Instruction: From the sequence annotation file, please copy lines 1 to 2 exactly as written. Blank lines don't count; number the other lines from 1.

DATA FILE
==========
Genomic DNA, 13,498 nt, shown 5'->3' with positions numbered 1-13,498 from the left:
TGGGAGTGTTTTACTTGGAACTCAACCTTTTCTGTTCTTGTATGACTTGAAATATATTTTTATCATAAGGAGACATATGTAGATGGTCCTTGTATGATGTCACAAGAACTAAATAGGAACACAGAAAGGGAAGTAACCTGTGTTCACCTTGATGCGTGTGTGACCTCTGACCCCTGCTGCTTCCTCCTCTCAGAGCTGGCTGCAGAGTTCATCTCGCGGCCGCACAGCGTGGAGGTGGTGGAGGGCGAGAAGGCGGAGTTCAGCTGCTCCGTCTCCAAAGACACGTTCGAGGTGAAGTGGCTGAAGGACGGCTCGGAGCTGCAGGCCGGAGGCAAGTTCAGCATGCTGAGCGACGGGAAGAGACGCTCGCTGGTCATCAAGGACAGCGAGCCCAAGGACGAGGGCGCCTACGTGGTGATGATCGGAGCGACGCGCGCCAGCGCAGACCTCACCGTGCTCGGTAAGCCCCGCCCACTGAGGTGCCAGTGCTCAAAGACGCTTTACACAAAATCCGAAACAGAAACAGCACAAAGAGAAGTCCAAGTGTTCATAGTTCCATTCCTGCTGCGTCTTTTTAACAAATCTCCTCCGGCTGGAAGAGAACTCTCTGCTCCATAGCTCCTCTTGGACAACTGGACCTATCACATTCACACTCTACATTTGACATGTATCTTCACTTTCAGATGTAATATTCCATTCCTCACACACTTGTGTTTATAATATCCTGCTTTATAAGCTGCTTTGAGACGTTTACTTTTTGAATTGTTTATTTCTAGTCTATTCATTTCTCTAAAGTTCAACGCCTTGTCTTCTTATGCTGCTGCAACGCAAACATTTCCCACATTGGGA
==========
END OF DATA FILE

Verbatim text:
Genomic DNA, 13,498 nt, shown 5'->3' with positions numbered 1-13,498 from the left:
TGGGAGTGTTTTACTTGGAACTCAACCTTTTCTGTTCTTGTATGACTTGAAATATATTTTTATCATAAGGAGACATATGTAGATGGTCCTTGTATGATGTCACAAGAACTAAATAGGAACACAGAAAGGGAAGTAACCTGTGTTCACCTTGATGCGTGTGTGACCTCTGACCCCTGCTGCTTCCTCCTCTCAGAGCTGGCTGCAGAGTTCATCTCGCGGCCGCACAGCGTGGAGGTGGTGGAGGGCGAGAAGGCGGAGTTCAGCTGCTCCGTCTCCAAAGACACGTTCGAGGTGAAGTGGCTGAAGGACGGCTCGGAGCTGCAGGCCGGAGGCAAGTTCAGCATGCTGAGCGACGGGAAGAGACGCTCGCTGGTCATCAAGGACAGCGAGCCCAAGGACGAGGGCGCCTACGTGGTGATGATCGGAGCGACGCGCGCCAGCGCAGACCTCACCGTGCTCGGTAAGCCCCGCCCACTGAGGTGCCAGTGCTCAAAGACGCTTTACACAAAATCCGAAACAGAAACAGCACAAAGAGAAGTCCAAGTGTTCATAGTTCCATTCCTGCTGCGTCTTTTTAACAAATCTCCTCCGGCTGGAAGAGAACTCTCTGCTCCATAGCTCCTCTTGGACAACTGGACCTATCACATTCACACTCTACATTTGACATGTATCTTCACTTTCAGATGTAATATTCCATTCCTCACACACTTGTGTTTATAATATCCTGCTTTATAAGCTGCTTTGAGACGTTTACTTTTTGAATTGTTTATTTCTAGTCTATTCATTTCTCTAAAGTTCAACGCCTTGTCTTCTTATGCTGCTGCAACGCAAACATTTCCCACATTGGGA